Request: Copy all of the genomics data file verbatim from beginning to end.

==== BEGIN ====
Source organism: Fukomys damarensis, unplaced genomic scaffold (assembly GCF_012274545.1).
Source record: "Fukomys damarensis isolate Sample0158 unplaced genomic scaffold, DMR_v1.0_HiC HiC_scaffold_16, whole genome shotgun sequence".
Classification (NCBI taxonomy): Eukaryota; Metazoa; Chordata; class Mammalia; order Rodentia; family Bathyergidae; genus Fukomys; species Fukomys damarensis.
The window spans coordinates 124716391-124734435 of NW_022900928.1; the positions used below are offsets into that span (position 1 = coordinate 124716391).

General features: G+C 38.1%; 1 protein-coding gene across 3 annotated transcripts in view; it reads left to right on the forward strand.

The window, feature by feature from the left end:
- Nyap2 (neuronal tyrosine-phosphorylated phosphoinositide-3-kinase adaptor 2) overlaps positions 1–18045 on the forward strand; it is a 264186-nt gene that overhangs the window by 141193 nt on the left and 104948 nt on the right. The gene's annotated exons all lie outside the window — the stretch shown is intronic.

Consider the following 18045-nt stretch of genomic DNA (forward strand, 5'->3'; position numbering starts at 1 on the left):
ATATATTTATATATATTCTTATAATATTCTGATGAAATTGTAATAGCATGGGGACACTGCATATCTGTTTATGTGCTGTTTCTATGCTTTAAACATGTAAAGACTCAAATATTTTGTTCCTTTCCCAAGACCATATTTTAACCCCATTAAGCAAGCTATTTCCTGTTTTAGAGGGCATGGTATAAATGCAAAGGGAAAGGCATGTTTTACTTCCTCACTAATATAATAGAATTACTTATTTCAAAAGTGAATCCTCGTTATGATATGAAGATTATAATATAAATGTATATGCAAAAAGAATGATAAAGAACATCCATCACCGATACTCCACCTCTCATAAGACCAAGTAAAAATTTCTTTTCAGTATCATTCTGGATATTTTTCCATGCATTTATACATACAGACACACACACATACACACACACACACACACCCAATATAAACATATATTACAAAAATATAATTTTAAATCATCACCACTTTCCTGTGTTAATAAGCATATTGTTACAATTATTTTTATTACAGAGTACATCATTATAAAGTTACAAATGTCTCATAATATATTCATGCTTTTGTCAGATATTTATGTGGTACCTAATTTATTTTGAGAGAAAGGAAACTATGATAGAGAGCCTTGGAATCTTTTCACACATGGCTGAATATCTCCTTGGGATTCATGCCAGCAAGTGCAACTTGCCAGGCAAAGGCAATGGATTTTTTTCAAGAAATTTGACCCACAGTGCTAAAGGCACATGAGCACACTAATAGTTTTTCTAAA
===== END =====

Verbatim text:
Source organism: Fukomys damarensis, unplaced genomic scaffold (assembly GCF_012274545.1).
Source record: "Fukomys damarensis isolate Sample0158 unplaced genomic scaffold, DMR_v1.0_HiC HiC_scaffold_16, whole genome shotgun sequence".
Classification (NCBI taxonomy): Eukaryota; Metazoa; Chordata; class Mammalia; order Rodentia; family Bathyergidae; genus Fukomys; species Fukomys damarensis.
The window spans coordinates 124716391-124734435 of NW_022900928.1; the positions used below are offsets into that span (position 1 = coordinate 124716391).

General features: G+C 38.1%; 1 protein-coding gene across 3 annotated transcripts in view; it reads left to right on the forward strand.

The window, feature by feature from the left end:
- Nyap2 (neuronal tyrosine-phosphorylated phosphoinositide-3-kinase adaptor 2) overlaps positions 1–18045 on the forward strand; it is a 264186-nt gene that overhangs the window by 141193 nt on the left and 104948 nt on the right. The gene's annotated exons all lie outside the window — the stretch shown is intronic.

Consider the following 18045-nt stretch of genomic DNA (forward strand, 5'->3'; position numbering starts at 1 on the left):
ATATATTTATATATATTCTTATAATATTCTGATGAAATTGTAATAGCATGGGGACACTGCATATCTGTTTATGTGCTGTTTCTATGCTTTAAACATGTAAAGACTCAAATATTTTGTTCCTTTCCCAAGACCATATTTTAACCCCATTAAGCAAGCTATTTCCTGTTTTAGAGGGCATGGTATAAATGCAAAGGGAAAGGCATGTTTTACTTCCTCACTAATATAATAGAATTACTTATTTCAAAAGTGAATCCTCGTTATGATATGAAGATTATAATATAAATGTATATGCAAAAAGAATGATAAAGAACATCCATCACCGATACTCCACCTCTCATAAGACCAAGTAAAAATTTCTTTTCAGTATCATTCTGGATATTTTTCCATGCATTTATACATACAGACACACACACATACACACACACACACACACCCAATATAAACATATATTACAAAAATATAATTTTAAATCATCACCACTTTCCTGTGTTAATAAGCATATTGTTACAATTATTTTTATTACAGAGTACATCATTATAAAGTTACAAATGTCTCATAATATATTCATGCTTTTGTCAGATATTTATGTGGTACCTAATTTATTTTGAGAGAAAGGAAACTATGATAGAGAGCCTTGGAATCTTTTCACACATGGCTGAATATCTCCTTGGGATTCATGCCAGCAAGTGCAACTTGCCAGGCAAAGGCAATGGATTTTTTTCAAGAAATTTGACCCACAGTGCTAAAGGCACATGAGCACACTAATAGTTTTTCTAAA